The Treasury Department’s Office of Foreign Assets Control (OFAC) imposed a second round of sanctions on investment entities believed to be funding the terrorist organization Hamas.
The sanctions, announced Friday in a press release, targeted assets in Hamas’s investment portfolio, as well as supporters in the highest levels of Iran’s military. The actions built on a previous set of sanctions levied against Hamas- and Iranian-related investment entities announced by OFAC on Oct. 18.
Hamas militants killed more than 1,400 Israelis and abducted 200 more in a series of surprise attacks on Oct. 7. Since then, the United States has expressed its support for Israel and provided it with munitions and logistical support.
“Today’s action underscores the United States’ commitment to dismantling Hamas’s funding networks by deploying our counterterrorism sanctions authorities and working with our global partners to deny Hamas the ability to exploit the international financial system,” said Deputy Secretary of the Treasury Wally Adeyemo in the release. “We will not hesitate to take action to further degrade Hamas’s ability to commit horrific terrorist attacks by relentlessly targeting its financial activities and streams of funding.”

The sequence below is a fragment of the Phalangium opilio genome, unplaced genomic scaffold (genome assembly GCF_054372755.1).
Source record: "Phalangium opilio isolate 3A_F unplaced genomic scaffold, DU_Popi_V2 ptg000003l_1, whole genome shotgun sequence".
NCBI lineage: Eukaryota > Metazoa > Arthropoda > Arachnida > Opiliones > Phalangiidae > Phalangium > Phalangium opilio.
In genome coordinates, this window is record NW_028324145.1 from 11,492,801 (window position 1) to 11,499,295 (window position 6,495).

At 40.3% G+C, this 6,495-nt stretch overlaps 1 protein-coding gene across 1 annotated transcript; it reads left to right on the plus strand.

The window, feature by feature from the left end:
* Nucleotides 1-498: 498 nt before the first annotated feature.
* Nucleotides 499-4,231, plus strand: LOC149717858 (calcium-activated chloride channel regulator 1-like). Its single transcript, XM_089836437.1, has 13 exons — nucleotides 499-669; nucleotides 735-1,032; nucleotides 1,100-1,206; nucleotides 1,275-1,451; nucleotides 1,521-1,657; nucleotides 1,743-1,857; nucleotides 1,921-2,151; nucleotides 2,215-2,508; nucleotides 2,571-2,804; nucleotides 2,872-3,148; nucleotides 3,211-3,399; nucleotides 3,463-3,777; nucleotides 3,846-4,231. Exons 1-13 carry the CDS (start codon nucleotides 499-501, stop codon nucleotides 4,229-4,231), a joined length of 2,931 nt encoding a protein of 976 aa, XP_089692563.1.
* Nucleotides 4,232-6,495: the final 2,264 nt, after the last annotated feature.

OFAC designated investment entities connected to Abdelbasit Hamza Elhassan Mohamed Khair, who himself was sanctioned last week.
Sanctions were also laid on three Turkey-based individuals—Alaeddin Senguler, Gulsah Yigidoglu, and Arwa Mangoush—who are believed to be active in the Turkey-based investment company Trend GYO, which was subjected to U.S. sanctions in May 2022.
OFAC also imposed sanctions on Khaled Qaddoumi, Hamas’ representative to Iran; members of the Islamic Republican Guard in Iran who provide military training to Hamas; and a charity that allegedly provides support to families affiliated with Hamas’ terrorism activities.
On Oct. 20, the Financial Crimes Enforcement Network (FinCEN) issued an alert warning financial institutions about funding streams for Hamas that support its attacks against Israel. FinCEN also recently proposed a rule that would classify convertible virtual currency mixing as a primary money laundering concern because of its malicious use by terrorist groups, including Hamas.